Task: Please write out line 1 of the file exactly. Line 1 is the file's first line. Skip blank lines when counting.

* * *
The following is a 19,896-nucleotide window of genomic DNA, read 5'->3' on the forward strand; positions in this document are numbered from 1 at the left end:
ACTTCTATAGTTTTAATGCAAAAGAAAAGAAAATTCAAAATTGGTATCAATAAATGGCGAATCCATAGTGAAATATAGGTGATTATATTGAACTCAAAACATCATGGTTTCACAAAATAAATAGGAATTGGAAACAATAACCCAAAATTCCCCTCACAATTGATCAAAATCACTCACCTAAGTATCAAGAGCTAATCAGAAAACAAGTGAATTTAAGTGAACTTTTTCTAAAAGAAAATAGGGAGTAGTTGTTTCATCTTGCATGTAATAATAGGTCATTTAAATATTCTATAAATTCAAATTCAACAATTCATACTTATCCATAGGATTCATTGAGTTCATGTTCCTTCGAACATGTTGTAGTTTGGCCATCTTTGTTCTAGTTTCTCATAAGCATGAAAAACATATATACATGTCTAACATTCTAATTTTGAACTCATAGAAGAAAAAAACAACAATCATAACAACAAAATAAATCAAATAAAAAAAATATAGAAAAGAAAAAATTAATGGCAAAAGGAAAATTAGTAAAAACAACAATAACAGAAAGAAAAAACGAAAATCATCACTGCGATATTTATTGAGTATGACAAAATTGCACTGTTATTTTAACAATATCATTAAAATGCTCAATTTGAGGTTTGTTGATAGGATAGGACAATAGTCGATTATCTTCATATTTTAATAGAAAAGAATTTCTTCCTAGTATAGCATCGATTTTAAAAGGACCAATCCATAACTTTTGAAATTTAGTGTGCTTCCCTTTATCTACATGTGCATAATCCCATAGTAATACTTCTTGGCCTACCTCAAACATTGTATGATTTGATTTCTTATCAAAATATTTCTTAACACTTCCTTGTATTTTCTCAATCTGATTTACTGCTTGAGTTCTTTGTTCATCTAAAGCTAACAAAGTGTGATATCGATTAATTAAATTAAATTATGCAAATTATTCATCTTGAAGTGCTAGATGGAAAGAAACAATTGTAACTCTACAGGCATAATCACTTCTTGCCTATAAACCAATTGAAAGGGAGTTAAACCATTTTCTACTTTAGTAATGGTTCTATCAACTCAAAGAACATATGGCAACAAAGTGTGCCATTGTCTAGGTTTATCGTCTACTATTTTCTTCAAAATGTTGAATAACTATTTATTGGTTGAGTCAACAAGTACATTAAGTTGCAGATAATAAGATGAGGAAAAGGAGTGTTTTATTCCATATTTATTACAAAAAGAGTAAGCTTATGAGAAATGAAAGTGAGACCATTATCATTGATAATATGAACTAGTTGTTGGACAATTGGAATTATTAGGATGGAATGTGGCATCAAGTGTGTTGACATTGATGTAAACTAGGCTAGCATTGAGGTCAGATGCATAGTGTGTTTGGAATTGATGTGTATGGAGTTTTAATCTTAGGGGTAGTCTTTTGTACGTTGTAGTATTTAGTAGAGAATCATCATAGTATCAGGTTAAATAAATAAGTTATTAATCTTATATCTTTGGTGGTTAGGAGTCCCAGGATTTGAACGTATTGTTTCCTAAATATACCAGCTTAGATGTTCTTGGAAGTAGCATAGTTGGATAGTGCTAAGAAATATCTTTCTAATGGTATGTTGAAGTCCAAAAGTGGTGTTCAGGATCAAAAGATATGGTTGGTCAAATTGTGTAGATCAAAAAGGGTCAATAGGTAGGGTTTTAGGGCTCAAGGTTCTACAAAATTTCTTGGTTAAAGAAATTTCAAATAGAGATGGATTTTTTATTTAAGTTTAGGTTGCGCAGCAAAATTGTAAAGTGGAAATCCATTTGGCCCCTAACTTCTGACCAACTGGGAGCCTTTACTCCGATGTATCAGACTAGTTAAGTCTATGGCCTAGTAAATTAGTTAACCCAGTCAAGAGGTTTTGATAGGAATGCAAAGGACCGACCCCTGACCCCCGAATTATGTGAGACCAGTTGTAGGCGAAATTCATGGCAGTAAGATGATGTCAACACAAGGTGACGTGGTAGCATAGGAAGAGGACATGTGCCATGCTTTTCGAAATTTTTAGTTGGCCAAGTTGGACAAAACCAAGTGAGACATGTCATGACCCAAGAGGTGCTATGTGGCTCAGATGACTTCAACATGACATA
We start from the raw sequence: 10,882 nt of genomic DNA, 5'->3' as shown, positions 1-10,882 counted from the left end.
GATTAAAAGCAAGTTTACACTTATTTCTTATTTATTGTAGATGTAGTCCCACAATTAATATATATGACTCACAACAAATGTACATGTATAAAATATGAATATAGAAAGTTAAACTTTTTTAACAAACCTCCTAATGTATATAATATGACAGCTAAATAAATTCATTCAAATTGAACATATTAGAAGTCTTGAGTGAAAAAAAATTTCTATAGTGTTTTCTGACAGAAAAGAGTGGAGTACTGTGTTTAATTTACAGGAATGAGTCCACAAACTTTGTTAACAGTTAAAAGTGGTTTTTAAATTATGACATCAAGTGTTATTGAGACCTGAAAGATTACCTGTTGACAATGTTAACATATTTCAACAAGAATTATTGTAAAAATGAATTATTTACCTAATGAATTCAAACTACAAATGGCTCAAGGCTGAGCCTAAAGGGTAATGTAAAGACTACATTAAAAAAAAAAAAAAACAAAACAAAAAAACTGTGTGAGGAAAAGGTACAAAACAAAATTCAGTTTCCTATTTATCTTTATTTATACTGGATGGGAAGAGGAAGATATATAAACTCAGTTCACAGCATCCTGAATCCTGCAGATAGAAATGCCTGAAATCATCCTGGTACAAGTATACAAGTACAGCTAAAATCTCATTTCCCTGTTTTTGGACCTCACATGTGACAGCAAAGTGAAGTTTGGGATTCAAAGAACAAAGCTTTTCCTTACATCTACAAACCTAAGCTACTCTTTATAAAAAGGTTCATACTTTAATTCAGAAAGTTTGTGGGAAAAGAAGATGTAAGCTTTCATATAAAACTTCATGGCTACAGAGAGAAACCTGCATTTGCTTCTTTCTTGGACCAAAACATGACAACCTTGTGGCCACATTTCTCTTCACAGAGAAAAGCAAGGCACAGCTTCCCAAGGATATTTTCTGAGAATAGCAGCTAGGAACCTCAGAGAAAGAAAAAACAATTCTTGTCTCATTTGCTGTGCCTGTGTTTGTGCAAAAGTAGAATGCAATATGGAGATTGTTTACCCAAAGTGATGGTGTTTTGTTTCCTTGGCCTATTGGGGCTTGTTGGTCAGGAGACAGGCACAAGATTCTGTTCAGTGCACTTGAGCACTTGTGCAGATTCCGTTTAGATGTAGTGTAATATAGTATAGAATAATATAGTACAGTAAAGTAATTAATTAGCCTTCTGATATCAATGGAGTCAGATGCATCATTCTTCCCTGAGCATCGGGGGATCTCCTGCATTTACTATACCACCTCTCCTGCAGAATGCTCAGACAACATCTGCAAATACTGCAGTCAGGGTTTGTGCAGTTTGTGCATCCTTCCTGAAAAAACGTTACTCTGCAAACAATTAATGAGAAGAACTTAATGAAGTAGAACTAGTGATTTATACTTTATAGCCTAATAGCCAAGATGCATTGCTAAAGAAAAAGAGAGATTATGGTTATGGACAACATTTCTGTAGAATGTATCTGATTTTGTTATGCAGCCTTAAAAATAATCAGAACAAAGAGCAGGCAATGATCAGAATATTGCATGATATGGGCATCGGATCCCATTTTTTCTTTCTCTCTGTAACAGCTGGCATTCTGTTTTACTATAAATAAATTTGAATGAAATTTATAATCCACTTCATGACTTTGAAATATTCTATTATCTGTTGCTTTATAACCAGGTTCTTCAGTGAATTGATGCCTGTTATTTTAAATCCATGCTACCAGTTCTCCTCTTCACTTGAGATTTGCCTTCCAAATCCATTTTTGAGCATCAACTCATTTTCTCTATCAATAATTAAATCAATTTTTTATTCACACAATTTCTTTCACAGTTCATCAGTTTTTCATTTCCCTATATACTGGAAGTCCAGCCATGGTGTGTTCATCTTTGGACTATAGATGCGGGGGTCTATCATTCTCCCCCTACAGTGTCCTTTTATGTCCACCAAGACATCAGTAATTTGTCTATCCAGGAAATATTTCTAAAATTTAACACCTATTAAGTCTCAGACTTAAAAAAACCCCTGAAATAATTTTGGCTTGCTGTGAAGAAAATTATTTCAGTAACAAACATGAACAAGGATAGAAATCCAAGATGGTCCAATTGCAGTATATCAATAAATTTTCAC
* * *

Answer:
The following is a 19,896-nucleotide window of genomic DNA, read 5'->3' on the forward strand; positions in this document are numbered from 1 at the left end: